Aptamers are small oligonucleotides that specifically recognize a molecular target with high affinity and specificity. Based on their versatility and physicochemical properties, several techniques were developed to exploit the advantages of aptamers as probes for molecular imaging. In our previous work, a DNA aptamer which exhibits specific binding for PTK7 receptor, was used as a molecular imaging probe. This aptamer was modified at 5'-position with several chelator agents and radiolabeled with technetium-99m or gallium-67. An Alexa647 derivative was also used as near infrared dye. All probes were physicochemical and biologically evaluated in BALB/c mice bearing lymphoma-tumor. In order to increase the specificity, the RP-HPLC purification procedure of probes was very strict. The chemical modifications were confirmed by mass spectrometry and RP-HPLC-gamma detection. Confocal microscopy and flow cytometry were performed in several tumor cells with the fluorescent probe. In vivo images were obtained in mice using X-ray, gamma and optical imaging strategies. After 24 h of injection, the probes were retained in the tumor and ratios tumor/non-target organ with values over 20 were obtained. In addition, in vivo specificity was evaluated in competition assays. The retention over time of the probe in the tumor and its quick excretion support the utility of labeled aptamers as molecular probes for diverse image strategies. Currently, a multidisciplinary pipeline is being developed to design and create bispecific aptamers against epitopes of interest, combining theoretical strategies together with experimental approaches using cell lines and ex vivo tumor samples, to guide the structural fine-tuning of selected aptamers.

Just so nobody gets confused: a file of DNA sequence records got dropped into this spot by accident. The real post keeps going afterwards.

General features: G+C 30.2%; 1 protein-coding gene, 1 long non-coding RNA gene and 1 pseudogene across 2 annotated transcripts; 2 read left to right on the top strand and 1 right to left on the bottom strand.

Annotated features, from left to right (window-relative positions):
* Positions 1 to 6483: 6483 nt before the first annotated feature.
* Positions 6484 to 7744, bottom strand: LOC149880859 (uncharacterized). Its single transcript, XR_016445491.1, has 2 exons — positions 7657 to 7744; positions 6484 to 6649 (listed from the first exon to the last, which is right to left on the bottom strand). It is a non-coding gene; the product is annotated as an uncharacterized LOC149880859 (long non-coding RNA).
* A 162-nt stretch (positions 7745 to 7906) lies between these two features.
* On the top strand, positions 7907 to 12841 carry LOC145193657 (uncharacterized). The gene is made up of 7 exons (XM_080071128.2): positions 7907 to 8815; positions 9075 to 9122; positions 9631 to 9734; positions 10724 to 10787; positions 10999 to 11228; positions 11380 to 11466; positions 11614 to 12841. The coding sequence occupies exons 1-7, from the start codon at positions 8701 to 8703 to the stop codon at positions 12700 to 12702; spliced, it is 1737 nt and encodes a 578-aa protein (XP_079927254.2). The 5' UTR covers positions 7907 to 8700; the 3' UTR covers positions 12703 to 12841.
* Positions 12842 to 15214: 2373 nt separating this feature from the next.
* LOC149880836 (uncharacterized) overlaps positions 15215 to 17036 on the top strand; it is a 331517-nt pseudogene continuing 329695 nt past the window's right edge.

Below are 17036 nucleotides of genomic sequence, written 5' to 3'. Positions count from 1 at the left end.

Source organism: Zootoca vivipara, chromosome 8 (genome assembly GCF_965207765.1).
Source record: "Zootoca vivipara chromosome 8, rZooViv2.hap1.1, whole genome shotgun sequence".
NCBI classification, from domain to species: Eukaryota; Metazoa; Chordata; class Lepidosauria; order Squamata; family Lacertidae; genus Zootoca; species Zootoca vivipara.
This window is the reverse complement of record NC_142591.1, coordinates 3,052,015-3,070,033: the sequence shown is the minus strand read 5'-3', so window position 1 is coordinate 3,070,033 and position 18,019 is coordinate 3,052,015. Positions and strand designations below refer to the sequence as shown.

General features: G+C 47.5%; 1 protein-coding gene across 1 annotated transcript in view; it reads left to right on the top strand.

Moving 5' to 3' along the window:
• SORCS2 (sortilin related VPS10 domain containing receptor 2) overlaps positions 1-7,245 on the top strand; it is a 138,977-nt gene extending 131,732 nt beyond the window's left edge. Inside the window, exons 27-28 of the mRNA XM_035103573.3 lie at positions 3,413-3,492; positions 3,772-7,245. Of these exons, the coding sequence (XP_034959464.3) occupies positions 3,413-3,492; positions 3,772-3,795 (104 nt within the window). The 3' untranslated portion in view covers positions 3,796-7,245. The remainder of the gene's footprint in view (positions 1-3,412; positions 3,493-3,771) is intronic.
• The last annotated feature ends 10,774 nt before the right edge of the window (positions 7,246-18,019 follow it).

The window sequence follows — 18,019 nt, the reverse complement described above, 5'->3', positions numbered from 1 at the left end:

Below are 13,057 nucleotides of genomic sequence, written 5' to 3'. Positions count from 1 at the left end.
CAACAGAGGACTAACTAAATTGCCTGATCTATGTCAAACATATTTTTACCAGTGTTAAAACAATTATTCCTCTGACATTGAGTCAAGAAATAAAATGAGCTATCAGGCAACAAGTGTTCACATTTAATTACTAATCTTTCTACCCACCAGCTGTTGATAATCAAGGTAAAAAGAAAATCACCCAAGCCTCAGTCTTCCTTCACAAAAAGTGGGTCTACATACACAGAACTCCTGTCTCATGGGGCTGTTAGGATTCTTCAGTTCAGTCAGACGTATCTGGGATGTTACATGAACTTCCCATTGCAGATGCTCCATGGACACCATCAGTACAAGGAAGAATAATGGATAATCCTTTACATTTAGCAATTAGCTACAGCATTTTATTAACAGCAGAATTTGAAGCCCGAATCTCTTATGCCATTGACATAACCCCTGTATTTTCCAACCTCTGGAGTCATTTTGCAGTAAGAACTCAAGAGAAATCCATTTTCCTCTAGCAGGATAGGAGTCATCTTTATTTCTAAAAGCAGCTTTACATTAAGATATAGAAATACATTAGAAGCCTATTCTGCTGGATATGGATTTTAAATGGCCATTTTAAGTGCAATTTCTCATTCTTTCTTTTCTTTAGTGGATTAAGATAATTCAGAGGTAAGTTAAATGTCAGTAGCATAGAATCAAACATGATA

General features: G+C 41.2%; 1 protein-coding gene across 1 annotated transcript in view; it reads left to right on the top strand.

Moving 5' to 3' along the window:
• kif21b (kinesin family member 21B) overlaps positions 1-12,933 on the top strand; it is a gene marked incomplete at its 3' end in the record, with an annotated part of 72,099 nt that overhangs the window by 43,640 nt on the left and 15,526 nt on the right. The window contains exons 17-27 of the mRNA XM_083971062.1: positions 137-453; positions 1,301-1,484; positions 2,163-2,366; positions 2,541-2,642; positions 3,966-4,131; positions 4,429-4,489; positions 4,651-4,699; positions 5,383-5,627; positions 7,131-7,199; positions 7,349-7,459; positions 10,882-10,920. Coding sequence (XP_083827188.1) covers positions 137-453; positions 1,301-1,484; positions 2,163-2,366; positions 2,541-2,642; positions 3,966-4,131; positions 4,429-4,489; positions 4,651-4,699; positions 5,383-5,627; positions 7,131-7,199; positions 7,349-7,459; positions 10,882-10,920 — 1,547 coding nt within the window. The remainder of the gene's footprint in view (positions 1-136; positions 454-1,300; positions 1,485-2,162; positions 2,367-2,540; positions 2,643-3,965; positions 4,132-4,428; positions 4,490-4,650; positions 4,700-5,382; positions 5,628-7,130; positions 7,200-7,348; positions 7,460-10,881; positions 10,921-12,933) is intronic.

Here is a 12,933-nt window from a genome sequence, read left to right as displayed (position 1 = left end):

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Aptamer-based molecular probes: a multidisciplinary pipeline
Published: 01 November 2023 by MDPI in 9th International Electronic Conference on Medicinal Chemistry session Invited lectures
https://doi.org/10.3390/ECMC2023-15610 (registering DOI)